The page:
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  • Canadian Court Rules Domain Names Are Property

    1. BY - Aug 05, 2011
    2. Policy & Law
    3. 12 Comments

    Ruling on appeal gives victory to Tucows, expands scope of domain names as property.

    The Court of Appeal for Ontario has ruled in favor of Tucows on its appeal over a domain name dispute, setting a precedent for domain name registrants that their domain names are property.

    In 2009, Brazilian company Lojas Renner S.A. (a subsidiary of JC Penney) filed a UDRP against Tucows for the domain name Renner.com. Tucows acquired the domain name when it bought MailBank.

    Tucows sued Renner in Ontario court rather than going through the UDRP process. Renner argued that there was no jurisdiction for the case in Ontario and that the domain name wasn’t property. It wanted the case to proceed in UDRP. While a UDRP complainant accepts jurisdiction in the home of either the registrar or registrant (in this case both are the same and in Ontario), that only applies when a case is decided.

    A motions judge ruled that there was no “real and substantial connection” between Lojas Renner and Ontario, that the domain name wasn’t personal property, and that an assumption of the case in Ontario would undermine the UDRP process.

    Tucows appealed.

    The appeals court found essentially the opposite of the motions judge. The three member court ruled that domain names are property.

    The court cited a number of reasons domain names are property and surveyed a number of previous cases, including the Sex.com case Kremen v. Cohen.

    One point will resonate well with domain name owners:

    …Tucows derives income from being the holder of the rights in the domain name renner.com. It has fourteen clients who subscribe to personal e-mail services using the domain name. If the domain name were to be transferred to Renner, it would undoubtedly assist in unlocking the value of Renner’s business. The registered owner of the domain name has the right to exclusively direct traffic to the domain name’s corresponding website and to exclude anyone else from using the same name. The ability to exclude others from the enjoyment of, interference with or appropriation of a specific legal right was held by Cory J. in Bouckhuyt, as a necessary incident of property.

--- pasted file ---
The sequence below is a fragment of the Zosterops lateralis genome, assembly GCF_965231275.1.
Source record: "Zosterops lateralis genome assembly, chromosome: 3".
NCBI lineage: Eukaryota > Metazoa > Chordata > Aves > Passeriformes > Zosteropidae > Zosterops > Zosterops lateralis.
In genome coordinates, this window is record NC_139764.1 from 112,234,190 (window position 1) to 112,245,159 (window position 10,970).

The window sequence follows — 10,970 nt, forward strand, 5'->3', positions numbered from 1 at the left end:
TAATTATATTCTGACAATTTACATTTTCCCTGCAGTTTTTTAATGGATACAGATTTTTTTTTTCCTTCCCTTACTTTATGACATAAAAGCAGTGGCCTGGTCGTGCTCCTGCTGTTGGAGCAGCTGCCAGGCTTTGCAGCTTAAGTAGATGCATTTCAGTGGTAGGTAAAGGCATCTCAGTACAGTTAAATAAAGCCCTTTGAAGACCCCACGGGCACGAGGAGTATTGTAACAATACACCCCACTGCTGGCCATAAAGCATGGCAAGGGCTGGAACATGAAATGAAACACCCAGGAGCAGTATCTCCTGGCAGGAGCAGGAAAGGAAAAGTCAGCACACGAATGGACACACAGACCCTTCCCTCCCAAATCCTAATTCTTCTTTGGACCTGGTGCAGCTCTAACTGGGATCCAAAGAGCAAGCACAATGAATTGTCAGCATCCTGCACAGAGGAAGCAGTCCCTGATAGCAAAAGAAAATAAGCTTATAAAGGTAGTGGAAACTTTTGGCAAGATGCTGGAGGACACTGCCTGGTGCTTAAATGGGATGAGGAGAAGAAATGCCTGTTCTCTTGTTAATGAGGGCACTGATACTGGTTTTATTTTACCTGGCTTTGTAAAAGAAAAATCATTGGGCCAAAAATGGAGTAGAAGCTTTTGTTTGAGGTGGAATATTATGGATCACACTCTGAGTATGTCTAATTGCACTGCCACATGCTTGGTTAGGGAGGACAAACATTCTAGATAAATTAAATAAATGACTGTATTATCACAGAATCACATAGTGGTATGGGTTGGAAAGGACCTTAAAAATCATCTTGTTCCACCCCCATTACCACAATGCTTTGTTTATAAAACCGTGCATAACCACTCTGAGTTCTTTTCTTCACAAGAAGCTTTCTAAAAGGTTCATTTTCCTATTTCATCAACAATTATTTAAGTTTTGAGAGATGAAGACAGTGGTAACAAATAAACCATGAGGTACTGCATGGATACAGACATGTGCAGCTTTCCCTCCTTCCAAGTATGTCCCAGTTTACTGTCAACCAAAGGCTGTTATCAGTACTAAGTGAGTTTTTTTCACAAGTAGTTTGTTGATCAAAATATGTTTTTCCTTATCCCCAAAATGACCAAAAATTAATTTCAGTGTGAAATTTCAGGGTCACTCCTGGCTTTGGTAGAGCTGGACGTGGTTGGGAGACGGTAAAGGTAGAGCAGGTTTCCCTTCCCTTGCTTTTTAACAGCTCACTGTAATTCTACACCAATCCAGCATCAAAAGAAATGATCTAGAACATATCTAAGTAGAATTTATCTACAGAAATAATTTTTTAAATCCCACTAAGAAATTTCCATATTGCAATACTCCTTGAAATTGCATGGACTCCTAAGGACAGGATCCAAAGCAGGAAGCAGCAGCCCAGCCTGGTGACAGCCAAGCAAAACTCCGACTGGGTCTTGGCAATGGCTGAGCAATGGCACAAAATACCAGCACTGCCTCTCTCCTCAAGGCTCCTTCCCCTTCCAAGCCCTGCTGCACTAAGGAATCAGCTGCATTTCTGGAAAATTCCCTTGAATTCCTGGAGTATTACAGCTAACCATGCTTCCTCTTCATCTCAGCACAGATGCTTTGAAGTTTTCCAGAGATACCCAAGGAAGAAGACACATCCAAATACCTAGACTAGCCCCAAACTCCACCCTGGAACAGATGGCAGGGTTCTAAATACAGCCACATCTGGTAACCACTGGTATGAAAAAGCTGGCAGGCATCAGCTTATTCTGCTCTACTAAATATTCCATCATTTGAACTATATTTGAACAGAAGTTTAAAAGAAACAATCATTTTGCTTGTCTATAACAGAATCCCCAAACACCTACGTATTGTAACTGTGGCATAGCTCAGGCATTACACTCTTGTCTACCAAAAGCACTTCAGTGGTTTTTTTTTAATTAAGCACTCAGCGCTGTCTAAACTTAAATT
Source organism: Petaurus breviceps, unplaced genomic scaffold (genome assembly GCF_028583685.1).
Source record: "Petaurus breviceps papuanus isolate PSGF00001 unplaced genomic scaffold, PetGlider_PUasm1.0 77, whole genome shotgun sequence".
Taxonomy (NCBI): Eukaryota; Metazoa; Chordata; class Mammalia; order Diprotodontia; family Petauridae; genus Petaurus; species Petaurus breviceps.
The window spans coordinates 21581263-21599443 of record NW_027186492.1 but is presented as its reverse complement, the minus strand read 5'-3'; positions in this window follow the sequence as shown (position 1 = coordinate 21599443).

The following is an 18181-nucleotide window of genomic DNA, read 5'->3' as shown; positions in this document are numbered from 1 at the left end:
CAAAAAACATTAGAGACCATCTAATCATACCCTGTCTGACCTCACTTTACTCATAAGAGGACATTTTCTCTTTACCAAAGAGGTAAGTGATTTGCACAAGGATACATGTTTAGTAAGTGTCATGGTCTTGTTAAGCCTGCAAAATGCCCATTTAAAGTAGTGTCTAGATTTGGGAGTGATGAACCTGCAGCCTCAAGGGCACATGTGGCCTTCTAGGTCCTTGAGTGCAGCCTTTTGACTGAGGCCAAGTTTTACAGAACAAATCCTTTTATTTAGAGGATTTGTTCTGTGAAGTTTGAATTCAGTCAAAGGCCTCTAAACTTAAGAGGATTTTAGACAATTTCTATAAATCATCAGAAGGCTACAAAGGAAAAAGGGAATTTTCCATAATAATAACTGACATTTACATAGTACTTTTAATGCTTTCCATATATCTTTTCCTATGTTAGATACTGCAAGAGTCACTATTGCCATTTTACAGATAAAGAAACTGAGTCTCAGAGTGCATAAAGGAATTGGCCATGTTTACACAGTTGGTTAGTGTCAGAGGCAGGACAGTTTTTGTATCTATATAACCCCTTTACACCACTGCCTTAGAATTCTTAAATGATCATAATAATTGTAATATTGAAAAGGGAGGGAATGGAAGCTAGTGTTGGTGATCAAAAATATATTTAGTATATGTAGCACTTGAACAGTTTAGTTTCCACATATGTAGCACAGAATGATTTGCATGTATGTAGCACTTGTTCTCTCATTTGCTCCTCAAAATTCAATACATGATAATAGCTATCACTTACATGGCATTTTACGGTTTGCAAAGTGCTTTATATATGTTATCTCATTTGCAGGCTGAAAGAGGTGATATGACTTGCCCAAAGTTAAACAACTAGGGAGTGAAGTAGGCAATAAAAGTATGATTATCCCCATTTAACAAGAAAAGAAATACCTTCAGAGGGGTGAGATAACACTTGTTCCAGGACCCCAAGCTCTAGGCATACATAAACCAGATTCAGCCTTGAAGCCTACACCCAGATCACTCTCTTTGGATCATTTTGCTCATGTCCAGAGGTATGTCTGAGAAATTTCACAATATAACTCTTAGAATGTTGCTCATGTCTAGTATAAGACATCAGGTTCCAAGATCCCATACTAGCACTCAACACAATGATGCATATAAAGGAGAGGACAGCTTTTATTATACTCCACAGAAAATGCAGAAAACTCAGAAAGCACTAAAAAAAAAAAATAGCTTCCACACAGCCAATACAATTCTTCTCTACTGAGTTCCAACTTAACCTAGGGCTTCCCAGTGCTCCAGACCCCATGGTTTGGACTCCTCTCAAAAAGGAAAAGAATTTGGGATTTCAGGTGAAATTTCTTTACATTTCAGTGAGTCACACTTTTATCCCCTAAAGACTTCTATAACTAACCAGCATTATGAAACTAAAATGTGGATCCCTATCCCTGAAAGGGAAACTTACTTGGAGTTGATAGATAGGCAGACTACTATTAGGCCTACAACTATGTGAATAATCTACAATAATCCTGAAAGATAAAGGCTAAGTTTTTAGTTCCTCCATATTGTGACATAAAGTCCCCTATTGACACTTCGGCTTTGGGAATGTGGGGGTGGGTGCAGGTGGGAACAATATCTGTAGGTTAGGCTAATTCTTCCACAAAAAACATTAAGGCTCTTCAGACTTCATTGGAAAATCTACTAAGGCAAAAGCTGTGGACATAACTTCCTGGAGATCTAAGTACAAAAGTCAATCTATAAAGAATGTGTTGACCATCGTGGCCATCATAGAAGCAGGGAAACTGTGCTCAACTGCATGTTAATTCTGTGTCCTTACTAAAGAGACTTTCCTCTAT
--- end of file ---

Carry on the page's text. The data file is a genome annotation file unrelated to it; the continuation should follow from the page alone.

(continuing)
The court is very senior in Ontario; the only appeal option would go directly to Canada’s Supreme Court.

    Tucows is in this case as a registrant, which means the appeals court decision is relevant to domain name investors.

12 Comments
  • thanks for posting.

    I wonder if this will change the treatment of domain names by tax authorities, CRA in Canada.

  • Interesting, though as it’s a Canadian court it’s not going to have any binding impact on courts in other jurisdictions

  • @Andrew – so I’ve heard :)
    On a more serious note, however, the more court decisions there are the better. The way an Irish court would view a Canadian decision is as “guiding” or something (not a lawyer and it’s years since I did law)

  • Excellent work by Tucows’ legal team.

  • This decision stated something specific, though:

    “The domain name is personal property in Ontario [b]within the meaning of rule 17.02(a).[/b]”

    Just that some people might get the impression that domain names are property [b]no matter what[/b] the situation. If anything, courts in other jurisdictions will only consider similar decisions in other places, won’t they?

  • THIS MEANS:
    Only court have law given power to take someones PROPERTY, unless law defines other institution.

    SO F**K YOU ICANN RETARDED PANELISTS
    copied from:
    http://www.facebook.com/pages/Domain-industry-news/143354512415513?sk=wall

  • This is very bad for domain investors and domain owners in general. It means that if someone gets a money judgement against you they can take away your domain names.

  • The registrant, as listed in the admin contact would be the owner of the domain name. Any other legalities would be dictated by the registrants contract with anyone they gave rights to.
    This seems rather obvious.

  • JS and Dave Zan – As a former news reporter in Canada (and a domainer since 1999), my understanding of Canadian law is that other “Provincial” courts and the federal courts including the Supreme Court of Canada routinely refer to judgements from other jurisdictions “inside” Canada within the framework of the Canadian Constitution, the Charter of Rights and Freedoms and prior to their entry into force – precedents from judgements within the framework of the British North America Act. Regarding the taxation question, I think you’d find that if you are deemed a resident of Canada for tax purposes, you’d be repsonsible for taxation on all income dereived from your domain names – regardless of whether a domain name is considered “property”. It’s the income they look at – not how it was derived (with a few rare exceptions like winning a lottery). Happy New Year – Allan.

  • Forgot to add my thumbs-up to this court’s decision.

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